Oxygen saturation provides us with a reading of how well the patient’s blood is oxygenated. It does not tell us whether there is gas exchange occurring between the lungs in the room. For example, a patient could be experiencing a laryngeal spasm that caused an obstruction. Their oxygen saturation at that point in time might be 98%. This would be an instance where oxygen saturation was appropriate, but ventilation was not.
A patient’s respiratory rate represents the number of times they are breathing in a given minute. If the patient is not ventilating appropriately, their respiratory rate does not help us diagnose whether they have an obstruction or not. Instead, we would want to use capnography, phonation, or auscultation to determine adequate ventilation.
Question 7 of 11
If there are no waveforms on the capnography readout, and the reading is a flat line, is this an indication of adequate ventilation?Correct
Capnography tells us how much CO2 is present in a patient’s exhaled breath. When we see the presence of CO2, we can determine that there is gas exchange between the lungs and the room air. If there is no CO2 present, the capnography waveform will be flat. This is an indication that there is not gas exchange between the lungs and the room. In other words, an indication of no ventilation.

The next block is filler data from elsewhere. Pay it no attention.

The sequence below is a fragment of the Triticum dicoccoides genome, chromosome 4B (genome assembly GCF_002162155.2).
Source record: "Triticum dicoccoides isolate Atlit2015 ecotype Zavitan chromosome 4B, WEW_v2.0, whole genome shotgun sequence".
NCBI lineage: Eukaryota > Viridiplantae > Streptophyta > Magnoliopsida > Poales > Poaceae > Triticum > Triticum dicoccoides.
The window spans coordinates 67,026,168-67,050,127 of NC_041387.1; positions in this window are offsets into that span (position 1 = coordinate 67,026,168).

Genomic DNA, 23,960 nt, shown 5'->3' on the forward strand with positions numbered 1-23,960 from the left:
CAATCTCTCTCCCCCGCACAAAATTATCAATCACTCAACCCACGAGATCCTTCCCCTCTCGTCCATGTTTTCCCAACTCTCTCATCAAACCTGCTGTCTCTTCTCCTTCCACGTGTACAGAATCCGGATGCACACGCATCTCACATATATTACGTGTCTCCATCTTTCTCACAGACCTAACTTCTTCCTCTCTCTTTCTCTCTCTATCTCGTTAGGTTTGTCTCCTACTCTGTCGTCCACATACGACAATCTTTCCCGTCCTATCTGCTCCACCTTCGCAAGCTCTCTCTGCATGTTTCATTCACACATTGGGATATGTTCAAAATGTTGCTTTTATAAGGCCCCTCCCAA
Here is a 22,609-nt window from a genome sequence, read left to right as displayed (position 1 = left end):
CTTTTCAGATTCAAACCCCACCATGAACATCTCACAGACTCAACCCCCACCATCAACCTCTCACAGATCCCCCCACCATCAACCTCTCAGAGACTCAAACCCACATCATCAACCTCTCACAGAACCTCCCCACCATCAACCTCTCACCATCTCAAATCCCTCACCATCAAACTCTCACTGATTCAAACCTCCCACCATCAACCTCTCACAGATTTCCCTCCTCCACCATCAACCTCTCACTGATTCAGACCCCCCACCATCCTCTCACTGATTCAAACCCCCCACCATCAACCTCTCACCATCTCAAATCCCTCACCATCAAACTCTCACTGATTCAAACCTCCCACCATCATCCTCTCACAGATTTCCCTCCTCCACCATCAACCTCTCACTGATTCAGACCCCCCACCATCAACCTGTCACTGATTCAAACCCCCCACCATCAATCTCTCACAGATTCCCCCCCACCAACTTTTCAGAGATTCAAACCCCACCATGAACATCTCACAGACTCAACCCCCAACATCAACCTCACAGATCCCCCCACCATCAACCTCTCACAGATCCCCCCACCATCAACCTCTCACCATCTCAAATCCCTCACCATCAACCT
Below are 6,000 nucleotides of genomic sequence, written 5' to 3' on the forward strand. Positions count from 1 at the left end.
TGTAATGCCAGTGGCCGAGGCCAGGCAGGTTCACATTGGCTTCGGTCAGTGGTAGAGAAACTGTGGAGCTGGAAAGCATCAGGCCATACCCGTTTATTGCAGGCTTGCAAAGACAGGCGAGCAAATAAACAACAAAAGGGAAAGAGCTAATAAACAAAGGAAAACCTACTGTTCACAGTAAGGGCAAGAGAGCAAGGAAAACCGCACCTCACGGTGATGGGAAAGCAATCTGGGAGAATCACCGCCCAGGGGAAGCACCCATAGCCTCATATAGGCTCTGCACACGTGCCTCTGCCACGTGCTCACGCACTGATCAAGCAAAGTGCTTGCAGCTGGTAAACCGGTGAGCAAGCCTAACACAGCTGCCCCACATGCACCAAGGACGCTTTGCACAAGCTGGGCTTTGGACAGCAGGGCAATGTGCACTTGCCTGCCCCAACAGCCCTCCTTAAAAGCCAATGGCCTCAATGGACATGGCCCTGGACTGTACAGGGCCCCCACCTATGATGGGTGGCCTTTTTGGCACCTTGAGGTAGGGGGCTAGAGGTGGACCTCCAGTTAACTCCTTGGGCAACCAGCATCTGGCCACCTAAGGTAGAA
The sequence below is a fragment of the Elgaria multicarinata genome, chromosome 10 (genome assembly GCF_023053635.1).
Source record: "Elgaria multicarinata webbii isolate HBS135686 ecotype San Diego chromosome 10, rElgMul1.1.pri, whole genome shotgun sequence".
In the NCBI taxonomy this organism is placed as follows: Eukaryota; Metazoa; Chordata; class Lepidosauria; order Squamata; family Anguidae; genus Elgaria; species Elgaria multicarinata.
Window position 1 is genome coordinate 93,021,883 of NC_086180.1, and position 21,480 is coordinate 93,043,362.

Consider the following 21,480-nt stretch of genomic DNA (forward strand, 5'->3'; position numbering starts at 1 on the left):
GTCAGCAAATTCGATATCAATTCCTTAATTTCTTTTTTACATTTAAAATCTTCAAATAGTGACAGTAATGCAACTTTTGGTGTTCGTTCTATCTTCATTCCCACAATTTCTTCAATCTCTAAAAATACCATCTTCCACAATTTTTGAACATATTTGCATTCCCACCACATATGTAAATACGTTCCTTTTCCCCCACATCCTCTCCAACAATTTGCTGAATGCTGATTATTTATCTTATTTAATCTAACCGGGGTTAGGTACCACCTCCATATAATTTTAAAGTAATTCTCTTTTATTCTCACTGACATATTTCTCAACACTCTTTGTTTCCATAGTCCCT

Question 8 of 11
You are diagnosing a patient whose oxygen saturation has dropped to 90%. You ask them how they are doing and they look at you and say, “I’m doing alright.”
Is this patient obstructed?Correct
If a patient can speak to you, air is able to move past their vocal cords. This is an indication of ventilation. If a patient is ventilating, they are not obstructed.
Question 9 of 11
During a sedation case, you notice the oxygen saturation levels have dropped to 88%. You pause dentistry and determine that the patient’s chest is rising and falling. By looking at your monitor, you can see that there is no waveform on the capnography readout. You ask the patient how they are doing and they look at you, but do not say anything. What is your diagnosis?Correct
Question 10 of 11
During a sedation case, your patient’s oxygen saturation drops. You pause dentistry and determine that the chest is rising and falling.
You suspect that your patient is obstructed because your capnography read out is flat and the patient cannot speak to you. You adjust the patient’s anatomy, and confirm the absence of a foreign body. What is the correct diagnosis?Correct
If you have ruled out anatomy and foreign body as possible causes of obstruction, laryngospasm is the most likely diagnosis.
Laryngospasm is the larynx closing itself to protect the lungs from potentially aspirating a foreign body. Bronchospasm is the tightening of the muscles that line your bronchi. You can tell the difference between bronchospasm and laryngospasm by determining ventilation. With laryngospasm, ventilation will not be present. With bronchospasm, ventilation will be present along with wheezing.
Question 11 of 11
You are in a hypoxia situation and have accurately worked your way through the airway algorithm to bronchospasm. What is the first thing you do to diagnose the cause?Correct